Even more basic than that, he said, he brings items like toothbrushes and razor blades that are “not a big deal here, but are a big deal there.”

He’s also brought back, on consignment, works by Cuban artists he and Christina sold in Old Market art shows, the proceeds going toward supplies for the artists.

Beat the Bushes, ‘Bend a Few Rules’
He’s sympathetic to the plight of the Cuban people, whose deprivation goes deeper than a lack of material things, to essential services. Sure, Cuba provides free health care, but many clinics and hospitals lack equipment and technology that can not only improve care but save lives. And while average Cubans and natives of nearby Latin American countries have access to free care, some medical centers are reserved for the elite. It’s why he got involved as a medical supplier in the first place. His awareness began on his inaugural visit to Cuba in 1998. The marina in Havana introduced him to fellow travelers, including many Americans, some of whom became a model.

“I met a lot of people that first time. A lot of just normal people. Some were bringing medical equipment on their boats down there,” he said. He soon discovered an informal network of doctors and suppliers. “As I met people in the marina and friends of theirs I was put in touch with various doctors and got lists of things they needed.”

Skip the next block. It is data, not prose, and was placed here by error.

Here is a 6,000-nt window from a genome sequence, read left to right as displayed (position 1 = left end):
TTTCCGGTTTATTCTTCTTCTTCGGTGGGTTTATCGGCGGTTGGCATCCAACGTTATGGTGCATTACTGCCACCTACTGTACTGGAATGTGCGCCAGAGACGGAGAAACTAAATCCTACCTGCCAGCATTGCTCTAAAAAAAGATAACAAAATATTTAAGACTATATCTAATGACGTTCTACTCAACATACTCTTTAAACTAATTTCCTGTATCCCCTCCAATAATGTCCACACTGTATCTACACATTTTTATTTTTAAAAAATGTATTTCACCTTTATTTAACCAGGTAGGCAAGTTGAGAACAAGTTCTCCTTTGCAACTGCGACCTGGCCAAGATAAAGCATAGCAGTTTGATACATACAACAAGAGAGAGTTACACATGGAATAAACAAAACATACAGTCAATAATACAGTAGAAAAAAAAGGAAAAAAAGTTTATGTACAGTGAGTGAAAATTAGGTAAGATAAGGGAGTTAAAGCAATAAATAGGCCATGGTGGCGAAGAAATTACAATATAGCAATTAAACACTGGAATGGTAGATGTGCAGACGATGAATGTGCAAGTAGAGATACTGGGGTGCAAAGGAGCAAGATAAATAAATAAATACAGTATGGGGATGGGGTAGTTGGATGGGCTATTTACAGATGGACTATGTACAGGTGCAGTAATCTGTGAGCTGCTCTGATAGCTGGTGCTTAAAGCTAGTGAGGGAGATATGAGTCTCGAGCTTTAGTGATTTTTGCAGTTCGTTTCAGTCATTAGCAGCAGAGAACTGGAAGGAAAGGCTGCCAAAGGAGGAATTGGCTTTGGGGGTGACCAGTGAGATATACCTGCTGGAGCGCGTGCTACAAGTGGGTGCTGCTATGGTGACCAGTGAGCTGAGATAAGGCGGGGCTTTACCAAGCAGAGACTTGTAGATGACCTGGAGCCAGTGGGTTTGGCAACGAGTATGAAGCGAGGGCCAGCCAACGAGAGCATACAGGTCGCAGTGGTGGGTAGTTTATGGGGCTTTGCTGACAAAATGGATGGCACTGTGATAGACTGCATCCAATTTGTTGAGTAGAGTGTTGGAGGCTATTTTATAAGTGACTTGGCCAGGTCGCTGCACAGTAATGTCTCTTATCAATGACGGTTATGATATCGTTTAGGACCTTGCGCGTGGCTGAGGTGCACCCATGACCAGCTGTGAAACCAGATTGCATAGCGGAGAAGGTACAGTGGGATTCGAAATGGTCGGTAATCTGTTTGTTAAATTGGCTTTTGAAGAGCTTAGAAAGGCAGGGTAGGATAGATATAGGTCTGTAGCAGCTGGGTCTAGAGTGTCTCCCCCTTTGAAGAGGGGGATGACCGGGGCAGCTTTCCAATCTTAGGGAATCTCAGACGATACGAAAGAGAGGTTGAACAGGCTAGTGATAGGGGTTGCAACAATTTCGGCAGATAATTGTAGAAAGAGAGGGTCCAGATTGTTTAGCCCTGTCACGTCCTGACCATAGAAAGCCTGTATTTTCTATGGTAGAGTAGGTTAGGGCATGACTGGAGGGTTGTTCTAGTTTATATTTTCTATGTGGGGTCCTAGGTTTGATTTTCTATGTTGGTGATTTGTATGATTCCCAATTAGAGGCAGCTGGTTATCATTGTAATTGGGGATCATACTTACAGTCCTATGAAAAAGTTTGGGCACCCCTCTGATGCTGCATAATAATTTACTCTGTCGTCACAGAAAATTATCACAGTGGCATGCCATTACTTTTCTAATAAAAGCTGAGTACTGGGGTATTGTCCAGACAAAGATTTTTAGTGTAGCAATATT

Over the next year Hiner beat the bushes and made contact with “various organizations” that run aid into Cuba.” He cultivated the names of key suppliers, like Jack Oswald in Chicago, and key recipients, like surgeon Gilberto Fleites in Havana. When Oswald, who works with a group called Caribbean Medical Transport, ran a check on Hiner’s then-fledgling medical mission activities he was duly impressed.

“The medical equipment he gets is a cut above most of the stuff humanitarian aid groups get and I’ve been doing this a long time. His stuff is absolutely flawless,” Oswald said. “I went with him on his last trip because he was packing some really heavy equipment…I came from Chicago to help him figure out a way to put some of this stuff on the boat without it sinking. We put thousands of pounds on the bow…and you no longer could see to navigate…so we had to have somebody at the front of the boat calling instructions out to the captain just to avoid the reefs and boats and weather we came across on our way to Cuba. It got a little adventurous here and there.